Speaking this week throughout Illinois, we have been discussing the phenomena of "variable rate because you can." What is "variable rate because you can"? I explain it by asking audiences what they think of when they hear the term "precision ag." Almost always the answer I hear has something to do with hardware, such as autosteer or yield monitoring.
I think of this as the hardware mentality and we all fall into the trap of thinking precision ag is entirely composed of something we can physically touch. When we let these perceptions drive our precision pursuits we can fall into the trap of "variable rate because we can." Simply put, it is changing the rate of a given input because the controller we have can do it. In this scenario the user does not have the information behind the decision to really know if changing the rate will positively affect his bottom line.
To truly know if a change in rate is the right thing to do, you need to utilize the data that the monitors in the field are measuring and recording. This means that you are going to need powerful software in the office for storing, analyzing and creating management data and plans.
This is where most operations fall short.
They generally store the data and in some cases view the data, but rarely have I witnessed true analysis. There are a couple reasons why analysis is difficult to really achieve. First, the software that is out there today generally does an "ok" job of analyzing data but it is a piecemeal operation to get accurate results. Second, most people don't have the skills necessary to be able to run complex software, understand the plots agronomically, and statistically analyze the data.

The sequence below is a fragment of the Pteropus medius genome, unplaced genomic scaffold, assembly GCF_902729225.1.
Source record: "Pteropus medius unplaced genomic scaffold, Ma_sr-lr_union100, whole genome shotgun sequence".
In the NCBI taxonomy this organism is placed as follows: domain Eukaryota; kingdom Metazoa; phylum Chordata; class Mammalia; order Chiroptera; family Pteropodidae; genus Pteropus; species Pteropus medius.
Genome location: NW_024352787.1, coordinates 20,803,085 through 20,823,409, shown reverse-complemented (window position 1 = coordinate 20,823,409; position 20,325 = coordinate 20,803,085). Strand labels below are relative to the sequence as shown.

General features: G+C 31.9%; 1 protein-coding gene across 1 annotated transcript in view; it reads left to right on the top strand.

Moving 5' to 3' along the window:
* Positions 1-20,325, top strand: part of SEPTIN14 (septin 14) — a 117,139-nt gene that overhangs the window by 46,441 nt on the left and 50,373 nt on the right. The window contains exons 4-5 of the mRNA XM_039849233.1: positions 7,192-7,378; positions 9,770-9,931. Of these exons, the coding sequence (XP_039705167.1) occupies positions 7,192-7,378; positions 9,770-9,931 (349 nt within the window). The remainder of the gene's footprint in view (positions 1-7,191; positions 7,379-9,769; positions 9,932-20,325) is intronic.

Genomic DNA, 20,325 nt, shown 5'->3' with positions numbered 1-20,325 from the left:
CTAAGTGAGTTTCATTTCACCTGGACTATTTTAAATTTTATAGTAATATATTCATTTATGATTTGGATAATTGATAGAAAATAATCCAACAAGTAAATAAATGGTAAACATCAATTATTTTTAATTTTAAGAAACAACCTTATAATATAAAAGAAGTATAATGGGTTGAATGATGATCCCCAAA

These are all topics for upcoming blogs, but let's get back to "variable rate because you can." If you are changing rates without really knowing if it makes you money, you are falling victim to the idea that "I have it, so I am going to use it."
Don't get me wrong; I am not saying these tools are not good. But they need to be utilized correctly. There are two things you need to be able to make a good variable rate recommendation: A base layer or layers on which to make your changes in rate; and second, a defined plan of which rate to place where.
These same two layers need to be used in a research situation ahead of time to determine the "right-rate-where" relationship.
I will delve deeper into creating the right plan in later blogs.